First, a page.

A few summers ago I took a class in youth and young adult ministry, and the teacher facilitated a long conversation about what constituted adulthood. Together my classmates and I discussed certain markers of adulthood such financial self-sufficiency, the loss of a parent, or having others rely on you. I believe at the time I settled on a particular event that I believed was the marker of adulthood. I don’t remember what I decided, but I remember it wasn’t something that had occurred yet in my life.
In the car on the way to the grocery store today after work I was thinking about today’s phone call from the doctor, the latest in a line of frequent phone calls informing me that my labs came back and my iron is still dangerously low. I smirked as I drove, thinking about how I often supplement iron with Guinness. I’ve made that joke for years.
Out of nowhere I gasped my way into a sob. Whose life was this? Who is this person who is on potentially dangerous medicines that require blood tests every few weeks, whose recent memories are stuffed with pain and distress?
What grew me up was learning that there is nothing that “only happens to other people”. There is no guarantee that life will turn out the way I plan, even if I do everything right. Sometimes when I cry it’s not because I am particularly pained but because I mourn that simple girl who didn’t know what I know now.
What grew you up?
The other day I was sitting in my local coffee shop and overheard an older woman talking to one of the shop employees about the exercise classes she takes at the senior center. I sat listening to her talk about how much she loved the classes while I thought to myself “some day that will (hopefully) be me” and a wave of grief washed over me.
I don’t know when it happened, but at some point in the last few years, I really started feeling my own mortality in a way that I never had before. Most days I have a moment where I remember that some day, in some way, I will die, and a part of me mourns all of the time I wasted in my youth being anxious, or spaced-out, or overworking myself to the point of delusional exhaustion. Now when people say “time flies” it feels like a punch in the gut.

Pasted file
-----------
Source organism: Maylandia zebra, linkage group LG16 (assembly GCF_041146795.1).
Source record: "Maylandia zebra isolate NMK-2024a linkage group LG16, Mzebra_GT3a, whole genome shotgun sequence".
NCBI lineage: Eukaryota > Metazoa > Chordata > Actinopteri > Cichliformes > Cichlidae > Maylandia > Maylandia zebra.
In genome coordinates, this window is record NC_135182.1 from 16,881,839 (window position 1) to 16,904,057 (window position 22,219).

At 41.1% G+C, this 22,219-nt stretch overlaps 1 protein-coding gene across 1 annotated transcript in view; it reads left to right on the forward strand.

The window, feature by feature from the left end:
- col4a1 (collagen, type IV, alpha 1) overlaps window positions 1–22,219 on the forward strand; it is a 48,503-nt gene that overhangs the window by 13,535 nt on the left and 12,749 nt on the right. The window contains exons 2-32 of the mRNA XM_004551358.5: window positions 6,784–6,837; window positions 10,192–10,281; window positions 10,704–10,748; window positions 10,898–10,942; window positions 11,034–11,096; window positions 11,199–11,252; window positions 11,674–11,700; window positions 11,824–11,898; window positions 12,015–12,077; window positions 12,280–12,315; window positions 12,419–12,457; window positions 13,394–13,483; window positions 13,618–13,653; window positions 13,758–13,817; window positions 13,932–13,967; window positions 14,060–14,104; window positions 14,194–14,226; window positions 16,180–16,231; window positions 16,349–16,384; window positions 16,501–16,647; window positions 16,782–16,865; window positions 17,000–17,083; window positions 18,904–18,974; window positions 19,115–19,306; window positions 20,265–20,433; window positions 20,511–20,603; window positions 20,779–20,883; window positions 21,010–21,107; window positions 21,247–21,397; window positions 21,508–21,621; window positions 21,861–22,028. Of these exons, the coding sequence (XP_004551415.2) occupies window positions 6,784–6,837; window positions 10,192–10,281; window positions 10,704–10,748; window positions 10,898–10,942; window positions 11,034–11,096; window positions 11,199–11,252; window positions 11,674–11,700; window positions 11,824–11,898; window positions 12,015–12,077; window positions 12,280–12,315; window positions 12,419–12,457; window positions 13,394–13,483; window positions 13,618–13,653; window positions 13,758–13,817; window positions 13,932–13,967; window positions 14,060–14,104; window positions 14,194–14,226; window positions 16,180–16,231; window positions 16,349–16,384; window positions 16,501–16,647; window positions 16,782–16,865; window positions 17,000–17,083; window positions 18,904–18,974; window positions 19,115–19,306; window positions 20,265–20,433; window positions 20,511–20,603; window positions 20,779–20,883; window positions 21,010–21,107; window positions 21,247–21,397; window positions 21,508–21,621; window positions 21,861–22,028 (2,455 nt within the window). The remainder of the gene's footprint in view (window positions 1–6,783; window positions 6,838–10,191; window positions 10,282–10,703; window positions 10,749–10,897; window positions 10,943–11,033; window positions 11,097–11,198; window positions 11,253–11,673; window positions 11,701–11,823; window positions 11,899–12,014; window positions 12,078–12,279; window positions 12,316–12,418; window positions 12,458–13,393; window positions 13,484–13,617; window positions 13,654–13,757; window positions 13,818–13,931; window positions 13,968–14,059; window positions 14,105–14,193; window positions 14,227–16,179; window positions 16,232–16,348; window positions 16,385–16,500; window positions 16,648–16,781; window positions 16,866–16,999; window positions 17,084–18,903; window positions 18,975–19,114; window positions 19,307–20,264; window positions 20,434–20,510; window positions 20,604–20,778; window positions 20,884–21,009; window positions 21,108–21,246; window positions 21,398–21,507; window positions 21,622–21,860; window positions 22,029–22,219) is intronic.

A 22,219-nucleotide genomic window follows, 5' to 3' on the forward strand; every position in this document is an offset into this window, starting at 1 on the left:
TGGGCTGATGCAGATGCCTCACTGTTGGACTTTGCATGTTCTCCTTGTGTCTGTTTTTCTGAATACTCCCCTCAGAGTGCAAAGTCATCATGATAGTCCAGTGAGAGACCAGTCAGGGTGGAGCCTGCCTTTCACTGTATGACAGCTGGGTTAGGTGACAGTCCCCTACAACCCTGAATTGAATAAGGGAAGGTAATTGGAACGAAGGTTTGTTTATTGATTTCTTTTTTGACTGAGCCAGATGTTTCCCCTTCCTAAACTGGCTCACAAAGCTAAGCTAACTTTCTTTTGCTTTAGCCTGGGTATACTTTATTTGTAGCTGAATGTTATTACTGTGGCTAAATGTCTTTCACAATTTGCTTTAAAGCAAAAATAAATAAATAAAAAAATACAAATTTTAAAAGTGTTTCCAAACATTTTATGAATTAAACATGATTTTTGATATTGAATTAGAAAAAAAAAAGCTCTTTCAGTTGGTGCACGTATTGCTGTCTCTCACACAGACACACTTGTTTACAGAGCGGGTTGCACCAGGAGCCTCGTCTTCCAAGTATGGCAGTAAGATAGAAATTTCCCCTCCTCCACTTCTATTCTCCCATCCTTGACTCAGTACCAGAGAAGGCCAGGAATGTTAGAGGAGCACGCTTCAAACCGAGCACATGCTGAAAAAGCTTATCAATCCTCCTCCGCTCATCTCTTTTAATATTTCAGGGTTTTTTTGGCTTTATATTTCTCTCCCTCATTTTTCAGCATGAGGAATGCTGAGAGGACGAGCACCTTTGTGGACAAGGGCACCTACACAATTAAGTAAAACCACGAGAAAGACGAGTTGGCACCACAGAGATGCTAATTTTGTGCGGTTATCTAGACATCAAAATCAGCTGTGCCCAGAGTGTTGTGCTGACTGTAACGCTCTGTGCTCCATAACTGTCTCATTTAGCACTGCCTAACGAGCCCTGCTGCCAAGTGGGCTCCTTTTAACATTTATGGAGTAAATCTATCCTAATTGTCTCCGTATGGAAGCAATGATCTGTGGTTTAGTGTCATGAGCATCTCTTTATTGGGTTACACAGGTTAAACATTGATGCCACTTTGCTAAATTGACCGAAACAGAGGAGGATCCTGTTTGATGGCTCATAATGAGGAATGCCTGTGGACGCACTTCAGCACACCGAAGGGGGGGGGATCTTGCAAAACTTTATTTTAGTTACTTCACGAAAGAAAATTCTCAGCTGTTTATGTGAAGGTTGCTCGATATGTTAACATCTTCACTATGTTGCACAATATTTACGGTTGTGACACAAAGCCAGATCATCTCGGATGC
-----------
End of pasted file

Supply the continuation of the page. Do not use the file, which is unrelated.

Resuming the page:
Whenever that started happening – that grew me up.
claire bangasser says
The pain that you are experiencing is not felt by many. Your sharing it with us is a gift.
Brooke above talks of an older woman happy about her exercises classes. I am like this older woman (older and happy about my exercises)…
I wish you some day like me to look back over your life and see that this inordinate amount that you were put through has helped you become the extraordinary person that you are already and will undoubtedly be in the future.
Bad things happened to me and I did bad things. All these make the flicker of life I am today and when this flicker I am disappears, it will just mean that I will be flickering somewhere else, along with a world of other tiny lights bathing in Godde…
Blessings and thank you, beautiful woman
Christian LeBlanc says
My children grew me up: